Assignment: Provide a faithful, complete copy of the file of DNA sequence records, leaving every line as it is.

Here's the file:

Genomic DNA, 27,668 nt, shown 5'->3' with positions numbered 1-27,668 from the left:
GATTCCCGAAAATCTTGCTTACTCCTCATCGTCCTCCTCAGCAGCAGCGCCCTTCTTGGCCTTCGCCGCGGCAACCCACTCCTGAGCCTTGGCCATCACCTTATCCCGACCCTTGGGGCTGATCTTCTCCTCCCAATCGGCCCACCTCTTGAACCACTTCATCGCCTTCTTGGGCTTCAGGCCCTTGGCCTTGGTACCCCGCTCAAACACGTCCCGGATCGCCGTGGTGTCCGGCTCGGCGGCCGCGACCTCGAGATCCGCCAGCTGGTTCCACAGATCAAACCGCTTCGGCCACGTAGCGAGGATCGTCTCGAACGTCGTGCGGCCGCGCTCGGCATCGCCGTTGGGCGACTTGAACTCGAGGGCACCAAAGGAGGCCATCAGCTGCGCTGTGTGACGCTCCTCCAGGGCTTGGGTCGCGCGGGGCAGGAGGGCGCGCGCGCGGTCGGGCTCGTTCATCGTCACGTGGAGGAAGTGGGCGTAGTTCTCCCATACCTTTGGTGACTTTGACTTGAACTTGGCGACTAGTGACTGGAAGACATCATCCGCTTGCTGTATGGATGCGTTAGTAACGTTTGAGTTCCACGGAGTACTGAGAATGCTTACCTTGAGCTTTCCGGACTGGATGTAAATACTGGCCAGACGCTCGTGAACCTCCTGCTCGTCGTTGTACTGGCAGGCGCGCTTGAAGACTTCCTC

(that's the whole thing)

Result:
Genomic DNA, 27,668 nt, shown 5'->3' with positions numbered 1-27,668 from the left:
GATTCCCGAAAATCTTGCTTACTCCTCATCGTCCTCCTCAGCAGCAGCGCCCTTCTTGGCCTTCGCCGCGGCAACCCACTCCTGAGCCTTGGCCATCACCTTATCCCGACCCTTGGGGCTGATCTTCTCCTCCCAATCGGCCCACCTCTTGAACCACTTCATCGCCTTCTTGGGCTTCAGGCCCTTGGCCTTGGTACCCCGCTCAAACACGTCCCGGATCGCCGTGGTGTCCGGCTCGGCGGCCGCGACCTCGAGATCCGCCAGCTGGTTCCACAGATCAAACCGCTTCGGCCACGTAGCGAGGATCGTCTCGAACGTCGTGCGGCCGCGCTCGGCATCGCCGTTGGGCGACTTGAACTCGAGGGCACCAAAGGAGGCCATCAGCTGCGCTGTGTGACGCTCCTCCAGGGCTTGGGTCGCGCGGGGCAGGAGGGCGCGCGCGCGGTCGGGCTCGTTCATCGTCACGTGGAGGAAGTGGGCGTAGTTCTCCCATACCTTTGGTGACTTTGACTTGAACTTGGCGACTAGTGACTGGAAGACATCATCCGCTTGCTGTATGGATGCGTTAGTAACGTTTGAGTTCCACGGAGTACTGAGAATGCTTACCTTGAGCTTTCCGGACTGGATGTAAATACTGGCCAGACGCTCGTGAACCTCCTGCTCGTCGTTGTACTGGCAGGCGCGCTTGAAGACTTCCTC